Parables of Jesus, Part 2
1.The Parables of Jesus, James Montgomery Boice, Moody Publishers, 1983
2.The Parables of Jesus, R. C. Sproul, video series and Study Guide, Ligonier Ministries, 2013
An Old Testament Precedent
In Part 1, we argued, in effect,
- Parables can reveal, and they can conceal
- Jesus came to save, and he came to condemn
Do we see this sort of thing in the Old Testament? We do. Take Isaiah. And take this short true/false quiz:
TRUE or FALSE: Isaiah’s commission was to prophesy to the people so that they would turn from their wicked ways.
The answer is false. For we read:
And I heard the voice of the Lord saying, “Whom shall I send, and who will go for us?” Then I said, “Here I am! Send me.” 9 And he said, “Go, and say to this people: “‘Keep on hearing, but do not understand; keep on seeing, but do not perceive.’ Make the heart of this people dull, and their ears heavy, and blind their eyes; lest they see with their eyes, and hear with their ears, and understand with their hearts, and turn and be healed.” (Isa. 6:8-10)
We see the same picture here, the same explanation as to why Jesus teaches in parables. The people are not lost because god, in his cruelty, has made it so that they do not understand and therefore cannot be saved. Rather they are already lost and god, in his wrath, condemns them to blindness. Be careful not to mix up cause and effect.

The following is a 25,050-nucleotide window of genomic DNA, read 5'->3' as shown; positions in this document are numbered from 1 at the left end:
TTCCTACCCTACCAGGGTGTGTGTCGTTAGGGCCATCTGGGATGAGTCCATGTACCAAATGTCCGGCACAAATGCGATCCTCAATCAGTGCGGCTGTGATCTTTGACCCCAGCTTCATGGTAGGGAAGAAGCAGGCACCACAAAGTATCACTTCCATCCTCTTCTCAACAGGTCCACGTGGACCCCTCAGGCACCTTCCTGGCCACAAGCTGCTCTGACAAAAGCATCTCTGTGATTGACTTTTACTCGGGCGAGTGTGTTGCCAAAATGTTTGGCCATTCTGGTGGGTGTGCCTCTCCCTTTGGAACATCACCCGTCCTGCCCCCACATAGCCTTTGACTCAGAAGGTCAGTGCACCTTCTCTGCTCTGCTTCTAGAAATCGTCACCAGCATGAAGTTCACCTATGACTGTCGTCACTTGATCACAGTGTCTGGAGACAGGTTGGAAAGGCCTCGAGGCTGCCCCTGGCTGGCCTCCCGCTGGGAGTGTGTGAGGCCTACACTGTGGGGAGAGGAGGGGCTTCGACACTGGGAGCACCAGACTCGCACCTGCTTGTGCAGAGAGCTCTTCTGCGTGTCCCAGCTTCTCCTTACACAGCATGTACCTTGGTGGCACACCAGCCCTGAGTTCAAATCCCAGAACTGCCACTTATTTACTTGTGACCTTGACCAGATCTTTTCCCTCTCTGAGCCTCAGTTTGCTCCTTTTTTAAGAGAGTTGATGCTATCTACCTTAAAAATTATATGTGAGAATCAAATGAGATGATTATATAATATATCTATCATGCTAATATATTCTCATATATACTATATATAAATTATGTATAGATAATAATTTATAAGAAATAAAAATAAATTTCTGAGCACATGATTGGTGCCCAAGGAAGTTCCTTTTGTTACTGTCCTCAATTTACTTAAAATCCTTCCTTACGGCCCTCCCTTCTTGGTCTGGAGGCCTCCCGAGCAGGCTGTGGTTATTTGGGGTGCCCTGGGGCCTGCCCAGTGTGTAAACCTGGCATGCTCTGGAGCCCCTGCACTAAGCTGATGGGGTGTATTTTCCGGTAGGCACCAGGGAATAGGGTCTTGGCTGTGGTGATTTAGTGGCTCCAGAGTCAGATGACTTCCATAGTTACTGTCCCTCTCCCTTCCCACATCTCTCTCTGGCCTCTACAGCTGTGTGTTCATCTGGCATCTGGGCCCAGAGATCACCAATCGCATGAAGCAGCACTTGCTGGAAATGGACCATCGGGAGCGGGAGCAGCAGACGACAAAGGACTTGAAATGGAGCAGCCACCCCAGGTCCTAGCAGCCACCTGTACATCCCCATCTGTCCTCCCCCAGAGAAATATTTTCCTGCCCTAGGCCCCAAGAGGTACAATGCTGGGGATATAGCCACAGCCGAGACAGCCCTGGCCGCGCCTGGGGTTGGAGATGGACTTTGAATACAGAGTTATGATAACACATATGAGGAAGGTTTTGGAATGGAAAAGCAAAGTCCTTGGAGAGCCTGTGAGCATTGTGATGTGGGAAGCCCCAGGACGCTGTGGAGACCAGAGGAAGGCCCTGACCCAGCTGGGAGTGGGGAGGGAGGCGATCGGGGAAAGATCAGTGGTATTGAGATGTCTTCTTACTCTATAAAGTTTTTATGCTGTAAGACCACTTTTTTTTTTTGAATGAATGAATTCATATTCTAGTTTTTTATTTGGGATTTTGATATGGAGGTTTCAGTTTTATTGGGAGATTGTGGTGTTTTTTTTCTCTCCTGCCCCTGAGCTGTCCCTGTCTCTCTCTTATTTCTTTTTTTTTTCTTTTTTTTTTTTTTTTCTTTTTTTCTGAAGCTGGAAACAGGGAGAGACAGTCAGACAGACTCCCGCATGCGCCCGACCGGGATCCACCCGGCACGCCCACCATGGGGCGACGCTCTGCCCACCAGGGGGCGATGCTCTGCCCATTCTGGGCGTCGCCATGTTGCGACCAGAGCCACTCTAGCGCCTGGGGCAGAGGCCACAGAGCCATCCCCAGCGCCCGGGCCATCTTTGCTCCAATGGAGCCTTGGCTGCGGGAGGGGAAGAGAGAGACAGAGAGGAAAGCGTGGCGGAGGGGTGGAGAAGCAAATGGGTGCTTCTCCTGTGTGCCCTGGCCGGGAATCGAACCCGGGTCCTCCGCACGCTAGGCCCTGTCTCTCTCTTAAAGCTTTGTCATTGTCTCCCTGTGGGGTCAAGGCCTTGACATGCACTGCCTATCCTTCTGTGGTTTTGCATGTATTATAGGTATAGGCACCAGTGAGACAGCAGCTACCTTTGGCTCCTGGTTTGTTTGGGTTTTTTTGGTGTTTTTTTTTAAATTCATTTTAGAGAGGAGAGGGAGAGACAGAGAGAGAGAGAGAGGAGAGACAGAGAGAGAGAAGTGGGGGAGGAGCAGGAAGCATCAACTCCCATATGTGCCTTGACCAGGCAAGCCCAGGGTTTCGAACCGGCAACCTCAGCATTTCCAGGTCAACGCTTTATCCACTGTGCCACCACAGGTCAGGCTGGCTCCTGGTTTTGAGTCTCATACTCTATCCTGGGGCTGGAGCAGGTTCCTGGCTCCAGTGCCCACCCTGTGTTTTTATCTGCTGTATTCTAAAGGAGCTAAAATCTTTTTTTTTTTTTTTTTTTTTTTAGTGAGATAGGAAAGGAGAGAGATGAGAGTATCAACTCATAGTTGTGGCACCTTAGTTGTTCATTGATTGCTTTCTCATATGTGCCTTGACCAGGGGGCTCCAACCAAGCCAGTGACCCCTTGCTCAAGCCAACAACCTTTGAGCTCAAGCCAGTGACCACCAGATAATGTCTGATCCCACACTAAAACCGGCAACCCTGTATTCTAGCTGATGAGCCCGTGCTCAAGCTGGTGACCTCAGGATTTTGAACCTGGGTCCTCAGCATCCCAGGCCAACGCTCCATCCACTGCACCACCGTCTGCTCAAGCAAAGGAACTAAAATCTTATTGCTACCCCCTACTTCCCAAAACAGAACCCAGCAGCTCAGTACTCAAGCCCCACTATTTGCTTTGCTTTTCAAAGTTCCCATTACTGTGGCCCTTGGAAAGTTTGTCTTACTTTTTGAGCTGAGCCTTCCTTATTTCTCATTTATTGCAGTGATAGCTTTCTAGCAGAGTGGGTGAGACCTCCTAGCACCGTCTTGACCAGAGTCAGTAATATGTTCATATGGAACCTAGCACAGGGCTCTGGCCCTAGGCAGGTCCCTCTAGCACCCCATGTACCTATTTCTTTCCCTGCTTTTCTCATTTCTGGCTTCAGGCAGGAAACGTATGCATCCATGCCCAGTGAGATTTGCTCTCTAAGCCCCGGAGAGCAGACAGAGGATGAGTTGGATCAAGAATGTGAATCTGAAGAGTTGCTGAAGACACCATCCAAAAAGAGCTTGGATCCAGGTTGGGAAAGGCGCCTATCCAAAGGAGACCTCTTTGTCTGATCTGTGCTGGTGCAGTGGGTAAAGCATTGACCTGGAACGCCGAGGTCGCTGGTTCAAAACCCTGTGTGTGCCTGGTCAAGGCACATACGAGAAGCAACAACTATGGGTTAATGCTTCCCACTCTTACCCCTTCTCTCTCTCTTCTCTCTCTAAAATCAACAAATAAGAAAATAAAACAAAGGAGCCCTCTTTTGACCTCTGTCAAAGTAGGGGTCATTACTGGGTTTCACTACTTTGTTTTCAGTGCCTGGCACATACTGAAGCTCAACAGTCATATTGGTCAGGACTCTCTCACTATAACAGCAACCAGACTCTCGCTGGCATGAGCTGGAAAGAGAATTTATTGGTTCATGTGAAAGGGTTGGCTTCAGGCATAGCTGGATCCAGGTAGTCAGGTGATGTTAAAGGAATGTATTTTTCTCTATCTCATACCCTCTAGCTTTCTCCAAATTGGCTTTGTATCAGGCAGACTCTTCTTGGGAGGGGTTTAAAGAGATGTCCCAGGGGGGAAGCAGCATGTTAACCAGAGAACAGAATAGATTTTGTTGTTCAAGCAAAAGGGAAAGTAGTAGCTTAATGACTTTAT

- In the New Testament, Jesus’ appearance is sometimes described by the Greek word krisis
- Krisis refers to judgment
- Jesus' appearance is good news for some, bad news for others
- He causes some to rise and others to fall
“Do not think that I have come to bring peace to the earth. I have not come to bring peace, but a sword. For I have come to set a man against his father, and a daughter against her mother, and a daughter-in-law against her mother-in-law. (Matt 10:34-35)
Salvation for some, condemnation for others, Jesus’ use of parables reflects his twofold mission.
The parables are meant to increase understanding for believers, and to obfuscate the truth for unbelievers.
Not because the knowledge saves, or the lack of knowledge condemns, but because: It is apparently God’s pleasure to teach his children, and provide them with the means to understand. And (frightfully—or is it a sort of mercy?) it is apparently God’s pleasure to withhold understanding from the reprobate. (To harden their hearts.)
[END PART 2]